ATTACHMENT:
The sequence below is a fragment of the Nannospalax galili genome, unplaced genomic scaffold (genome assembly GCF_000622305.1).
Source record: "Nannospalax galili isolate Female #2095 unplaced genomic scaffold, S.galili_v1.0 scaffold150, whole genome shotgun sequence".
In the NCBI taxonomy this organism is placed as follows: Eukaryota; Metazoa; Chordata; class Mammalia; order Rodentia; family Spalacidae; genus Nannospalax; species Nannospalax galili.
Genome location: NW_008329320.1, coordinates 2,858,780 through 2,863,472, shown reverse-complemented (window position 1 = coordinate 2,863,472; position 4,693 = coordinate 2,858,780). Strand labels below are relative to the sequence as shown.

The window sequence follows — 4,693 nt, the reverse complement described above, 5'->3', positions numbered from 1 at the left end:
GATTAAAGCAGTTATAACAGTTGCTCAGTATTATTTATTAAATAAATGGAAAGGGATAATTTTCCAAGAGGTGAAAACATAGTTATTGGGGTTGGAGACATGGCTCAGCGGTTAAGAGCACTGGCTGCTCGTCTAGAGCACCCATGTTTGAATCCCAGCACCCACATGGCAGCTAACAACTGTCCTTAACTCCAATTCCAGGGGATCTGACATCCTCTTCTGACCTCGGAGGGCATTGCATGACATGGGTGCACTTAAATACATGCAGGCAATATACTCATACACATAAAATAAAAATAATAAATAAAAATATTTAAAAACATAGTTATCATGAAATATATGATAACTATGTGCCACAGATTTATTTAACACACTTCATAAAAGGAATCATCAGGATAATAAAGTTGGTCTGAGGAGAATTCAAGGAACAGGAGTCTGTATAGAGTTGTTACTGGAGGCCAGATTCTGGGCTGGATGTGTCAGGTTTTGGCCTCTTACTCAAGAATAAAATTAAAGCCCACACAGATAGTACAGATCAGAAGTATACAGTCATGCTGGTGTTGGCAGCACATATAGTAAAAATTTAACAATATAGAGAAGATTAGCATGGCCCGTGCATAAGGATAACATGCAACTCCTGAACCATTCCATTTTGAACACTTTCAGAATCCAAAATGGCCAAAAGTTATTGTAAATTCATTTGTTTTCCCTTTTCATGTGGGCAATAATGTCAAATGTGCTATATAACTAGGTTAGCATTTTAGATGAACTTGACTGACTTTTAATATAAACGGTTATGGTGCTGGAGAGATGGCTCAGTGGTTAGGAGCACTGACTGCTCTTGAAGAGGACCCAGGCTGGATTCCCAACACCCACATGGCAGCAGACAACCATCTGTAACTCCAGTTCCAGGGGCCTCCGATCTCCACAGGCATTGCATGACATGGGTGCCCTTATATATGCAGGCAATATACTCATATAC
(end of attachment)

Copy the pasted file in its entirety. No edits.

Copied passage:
The sequence below is a fragment of the Nannospalax galili genome, unplaced genomic scaffold (genome assembly GCF_000622305.1).
Source record: "Nannospalax galili isolate Female #2095 unplaced genomic scaffold, S.galili_v1.0 scaffold150, whole genome shotgun sequence".
In the NCBI taxonomy this organism is placed as follows: Eukaryota; Metazoa; Chordata; class Mammalia; order Rodentia; family Spalacidae; genus Nannospalax; species Nannospalax galili.
Genome location: NW_008329320.1, coordinates 2,858,780 through 2,863,472, shown reverse-complemented (window position 1 = coordinate 2,863,472; position 4,693 = coordinate 2,858,780). Strand labels below are relative to the sequence as shown.

The window sequence follows — 4,693 nt, the reverse complement described above, 5'->3', positions numbered from 1 at the left end:
GATTAAAGCAGTTATAACAGTTGCTCAGTATTATTTATTAAATAAATGGAAAGGGATAATTTTCCAAGAGGTGAAAACATAGTTATTGGGGTTGGAGACATGGCTCAGCGGTTAAGAGCACTGGCTGCTCGTCTAGAGCACCCATGTTTGAATCCCAGCACCCACATGGCAGCTAACAACTGTCCTTAACTCCAATTCCAGGGGATCTGACATCCTCTTCTGACCTCGGAGGGCATTGCATGACATGGGTGCACTTAAATACATGCAGGCAATATACTCATACACATAAAATAAAAATAATAAATAAAAATATTTAAAAACATAGTTATCATGAAATATATGATAACTATGTGCCACAGATTTATTTAACACACTTCATAAAAGGAATCATCAGGATAATAAAGTTGGTCTGAGGAGAATTCAAGGAACAGGAGTCTGTATAGAGTTGTTACTGGAGGCCAGATTCTGGGCTGGATGTGTCAGGTTTTGGCCTCTTACTCAAGAATAAAATTAAAGCCCACACAGATAGTACAGATCAGAAGTATACAGTCATGCTGGTGTTGGCAGCACATATAGTAAAAATTTAACAATATAGAGAAGATTAGCATGGCCCGTGCATAAGGATAACATGCAACTCCTGAACCATTCCATTTTGAACACTTTCAGAATCCAAAATGGCCAAAAGTTATTGTAAATTCATTTGTTTTCCCTTTTCATGTGGGCAATAATGTCAAATGTGCTATATAACTAGGTTAGCATTTTAGATGAACTTGACTGACTTTTAATATAAACGGTTATGGTGCTGGAGAGATGGCTCAGTGGTTAGGAGCACTGACTGCTCTTGAAGAGGACCCAGGCTGGATTCCCAACACCCACATGGCAGCAGACAACCATCTGTAACTCCAGTTCCAGGGGCCTCCGATCTCCACAGGCATTGCATGACATGGGTGCCCTTATATATGCAGGCAATATACTCATATAC